Two Rabbits Undergo 'Prolonged' Euthanasia in Laboratory of Robert MarcStaff in Robert Marc’s laboratory planned to kill two rabbits by placing them each in a box and filling it with isoflurane, an inhalant commonly used to induce anesthesia. After 20 minutes, one of the rabbits was still alive, and showed no signs of impending death. So they decided to kill the rabbit with urethane—a carcinogenic agent that is expressly labeled “unacceptable” by the American Veterinary Medical Association’s (AVMA) Guidelines on Euthanasia because it causes a prolonged and painful death. They then proceeded to use the same inhumane technique to kill the second rabbit.
In only one year of funding, Robert Marc’s experiments received $543,711 in taxpayer money.
Hundreds of rabbits are caged and used in experiments at the University of Utah every year. (Photos from PETA’s 2009 eyewitness investigation)
Death by Dry Ice and HeatMice and rats receive no legal protection under the Animal Welfare Act (AWA). Predictably, this “anything goes” situation creates an environment in which experimenters can negligently harm and kill them. In one instance, a University of Utah experimenter intentionally turned the ambient temperature in a room housing mice up to 98 degrees without permission from the school’s oversight committee (and for reasons the documents don’t explain). Laboratory staff soon found 18 mice, who were already being housed in crowded, stuffy cages, dead of heat exhaustion. In another laboratory on campus, an unknown number of mice were deliberately killed with dry ice. The carbon dioxide gas gradually displaced the oxygen in the container in which the mice were held. This method of euthanasia, in which animals slowly asphyxiate, is expressly forbidden by campus policy and federal grant guidelines.
The mice in these incidents were used in projects that received a total of more than $1 million in taxpayer funding in a single year. Even though experimenters violated federal rules and killed animals in crude ways, the university was allowed to keep its taxpayer funding for these projects.
The University of Utah’s Track Record of Abuse
Footage from PETA’s 2009 eyewitness investigation shows that animals have suffered in University of Utah laboratories for many years.
In August 2016, the U.S. Department of Agriculture (USDA) sent the university an official warning for repeatedly violating the Animal Welfare Act. The warning was prompted by an incident in which a monkey known only as “112215M” was negligently and severely burned during a surgery. Laboratory staff had failed to monitor the animal’s temperature during the surgery, resulting in burns that were so severe, the monkey had to be euthanized.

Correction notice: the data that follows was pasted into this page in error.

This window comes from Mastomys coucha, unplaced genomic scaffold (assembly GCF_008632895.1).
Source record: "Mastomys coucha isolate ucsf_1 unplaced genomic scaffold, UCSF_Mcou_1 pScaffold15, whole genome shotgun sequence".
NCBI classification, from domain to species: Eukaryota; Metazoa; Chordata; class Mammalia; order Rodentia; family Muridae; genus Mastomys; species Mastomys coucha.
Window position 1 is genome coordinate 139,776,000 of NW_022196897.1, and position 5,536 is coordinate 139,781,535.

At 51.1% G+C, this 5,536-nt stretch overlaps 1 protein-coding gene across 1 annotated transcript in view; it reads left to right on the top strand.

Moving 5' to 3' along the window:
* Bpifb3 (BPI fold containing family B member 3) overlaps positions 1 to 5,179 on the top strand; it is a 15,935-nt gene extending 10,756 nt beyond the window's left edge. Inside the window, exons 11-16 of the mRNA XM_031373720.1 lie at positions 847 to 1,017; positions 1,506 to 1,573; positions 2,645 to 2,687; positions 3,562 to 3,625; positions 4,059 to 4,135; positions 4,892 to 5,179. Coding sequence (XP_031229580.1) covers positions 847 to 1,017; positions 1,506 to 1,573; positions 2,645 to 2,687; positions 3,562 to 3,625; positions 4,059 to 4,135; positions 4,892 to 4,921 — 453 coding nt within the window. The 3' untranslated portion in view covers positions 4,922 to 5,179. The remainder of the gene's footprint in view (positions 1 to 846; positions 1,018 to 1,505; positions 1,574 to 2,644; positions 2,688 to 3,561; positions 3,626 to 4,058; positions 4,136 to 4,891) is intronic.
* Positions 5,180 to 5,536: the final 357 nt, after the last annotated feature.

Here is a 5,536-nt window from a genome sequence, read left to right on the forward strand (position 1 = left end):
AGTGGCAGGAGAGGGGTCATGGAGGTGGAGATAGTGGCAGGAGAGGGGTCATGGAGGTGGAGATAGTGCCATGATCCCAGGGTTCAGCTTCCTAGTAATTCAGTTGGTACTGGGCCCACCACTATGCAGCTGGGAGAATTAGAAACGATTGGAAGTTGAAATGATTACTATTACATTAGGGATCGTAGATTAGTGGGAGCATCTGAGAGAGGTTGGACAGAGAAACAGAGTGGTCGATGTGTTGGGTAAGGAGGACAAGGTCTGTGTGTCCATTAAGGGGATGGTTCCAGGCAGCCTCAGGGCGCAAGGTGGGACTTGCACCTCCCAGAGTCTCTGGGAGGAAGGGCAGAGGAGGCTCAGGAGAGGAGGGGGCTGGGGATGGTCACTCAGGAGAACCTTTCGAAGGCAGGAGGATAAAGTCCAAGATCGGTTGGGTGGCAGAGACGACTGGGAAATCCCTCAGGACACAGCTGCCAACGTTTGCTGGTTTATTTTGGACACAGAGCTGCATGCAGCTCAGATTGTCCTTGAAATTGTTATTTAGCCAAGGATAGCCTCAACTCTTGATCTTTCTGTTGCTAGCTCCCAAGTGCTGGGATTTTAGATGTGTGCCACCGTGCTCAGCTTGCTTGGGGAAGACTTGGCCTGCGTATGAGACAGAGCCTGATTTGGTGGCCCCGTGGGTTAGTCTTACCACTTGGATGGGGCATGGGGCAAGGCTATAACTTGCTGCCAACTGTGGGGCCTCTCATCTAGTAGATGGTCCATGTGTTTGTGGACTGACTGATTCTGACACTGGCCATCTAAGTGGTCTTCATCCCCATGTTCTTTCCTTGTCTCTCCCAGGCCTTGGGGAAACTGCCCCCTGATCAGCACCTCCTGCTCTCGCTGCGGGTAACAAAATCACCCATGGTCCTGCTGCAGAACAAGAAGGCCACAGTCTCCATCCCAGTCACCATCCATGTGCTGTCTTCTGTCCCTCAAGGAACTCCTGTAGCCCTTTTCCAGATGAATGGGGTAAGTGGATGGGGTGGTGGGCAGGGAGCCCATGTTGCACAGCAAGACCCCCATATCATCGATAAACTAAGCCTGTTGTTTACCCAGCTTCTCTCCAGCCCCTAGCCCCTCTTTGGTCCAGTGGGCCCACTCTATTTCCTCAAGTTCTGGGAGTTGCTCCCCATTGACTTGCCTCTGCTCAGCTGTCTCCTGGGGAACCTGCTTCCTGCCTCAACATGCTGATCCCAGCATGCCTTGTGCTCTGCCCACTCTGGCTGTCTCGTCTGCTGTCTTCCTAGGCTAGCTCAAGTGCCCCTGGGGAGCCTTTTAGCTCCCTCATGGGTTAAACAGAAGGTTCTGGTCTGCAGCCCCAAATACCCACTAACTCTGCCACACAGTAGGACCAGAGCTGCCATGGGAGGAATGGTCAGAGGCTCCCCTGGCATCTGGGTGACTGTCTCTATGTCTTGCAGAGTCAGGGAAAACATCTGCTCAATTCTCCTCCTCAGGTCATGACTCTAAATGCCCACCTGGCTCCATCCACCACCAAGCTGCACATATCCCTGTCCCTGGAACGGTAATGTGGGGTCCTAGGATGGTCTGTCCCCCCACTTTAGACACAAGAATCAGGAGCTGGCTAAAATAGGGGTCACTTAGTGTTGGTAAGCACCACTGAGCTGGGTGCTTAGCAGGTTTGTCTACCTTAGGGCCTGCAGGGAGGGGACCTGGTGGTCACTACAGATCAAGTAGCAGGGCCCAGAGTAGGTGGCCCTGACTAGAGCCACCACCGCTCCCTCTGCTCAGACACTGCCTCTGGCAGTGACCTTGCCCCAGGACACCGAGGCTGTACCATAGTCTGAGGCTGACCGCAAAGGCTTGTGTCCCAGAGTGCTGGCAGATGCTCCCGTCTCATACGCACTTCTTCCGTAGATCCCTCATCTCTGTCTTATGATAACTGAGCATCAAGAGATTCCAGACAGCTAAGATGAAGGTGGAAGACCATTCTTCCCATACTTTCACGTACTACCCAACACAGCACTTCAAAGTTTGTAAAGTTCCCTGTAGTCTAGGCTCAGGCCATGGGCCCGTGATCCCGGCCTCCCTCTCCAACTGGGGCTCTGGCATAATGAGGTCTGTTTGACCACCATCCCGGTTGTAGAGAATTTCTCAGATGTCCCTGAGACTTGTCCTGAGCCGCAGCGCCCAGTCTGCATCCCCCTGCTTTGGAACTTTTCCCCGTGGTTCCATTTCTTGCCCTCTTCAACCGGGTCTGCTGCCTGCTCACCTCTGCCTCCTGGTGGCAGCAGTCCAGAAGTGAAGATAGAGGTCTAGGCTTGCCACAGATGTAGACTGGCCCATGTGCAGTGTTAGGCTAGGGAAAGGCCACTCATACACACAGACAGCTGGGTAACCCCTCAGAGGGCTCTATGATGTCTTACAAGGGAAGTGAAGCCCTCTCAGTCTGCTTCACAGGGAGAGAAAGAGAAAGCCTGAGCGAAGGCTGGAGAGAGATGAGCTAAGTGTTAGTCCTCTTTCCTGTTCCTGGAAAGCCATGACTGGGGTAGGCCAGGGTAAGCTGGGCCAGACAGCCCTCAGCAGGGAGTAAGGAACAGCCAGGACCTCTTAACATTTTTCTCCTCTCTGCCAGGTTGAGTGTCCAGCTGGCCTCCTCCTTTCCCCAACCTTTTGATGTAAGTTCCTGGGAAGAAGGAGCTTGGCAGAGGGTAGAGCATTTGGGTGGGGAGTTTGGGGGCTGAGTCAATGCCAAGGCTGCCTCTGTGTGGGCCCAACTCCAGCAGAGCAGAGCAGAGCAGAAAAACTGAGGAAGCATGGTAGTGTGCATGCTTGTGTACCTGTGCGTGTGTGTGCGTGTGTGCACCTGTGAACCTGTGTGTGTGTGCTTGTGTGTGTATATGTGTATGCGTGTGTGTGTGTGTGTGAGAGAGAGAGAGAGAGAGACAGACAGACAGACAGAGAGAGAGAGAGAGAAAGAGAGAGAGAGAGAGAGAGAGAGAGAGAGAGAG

Five years earlier, the USDA had issued the university another official warning. This one came on the heels of PETA’s eyewitness investigation of the facility. The USDA found at least nine separate violations of the Animal Welfare Act, including allowing a kitten to die of dehydration, keeping calves restrained without being able to stand up or walk for days at a time, failing to provide adequate pain relief, and housing animals in severely crowded cages.
PETA’s investigation uncovered that the university had been purchasing dogs and cats from area shelters for use in cruel and deadly experiments. In one case, the university obtained a friendly dog named Sunny for use in lethal heart experiments. University staff scanned her for a microchip and discovered that she belonged to a local rescue organization. But it was never contacted, and the dog was soon used in an experiment and killed. Following a vigorous and hard-fought PETA campaign, the University of Utah ended its longstanding practice of purchasing dogs and cats from nearby shelters for use in laboratory experiments.
Sunny had a microchip that traced her back to a reputable rescue organization, but university experimenters killed her in a heart experiment anyway.
You Can Help Stop This!PETA has filed a complaint with the USDA over these recent incidents as well as complaints with the agencies that have funded the experiments. We are asking that authorities punish the university and that the institution be compelled to repay taxpayer funds that were awarded during these periods of flagrant rule violations.
While pressure from PETA has already led to remarkable changes at the University of Utah, the school’s continued disregard for the lives of sentient beings has apparently created a culture of noncompliance with welfare regulations. It’s high time that the experimenters at this institution faced actual, tangible consequences for such unethical practices.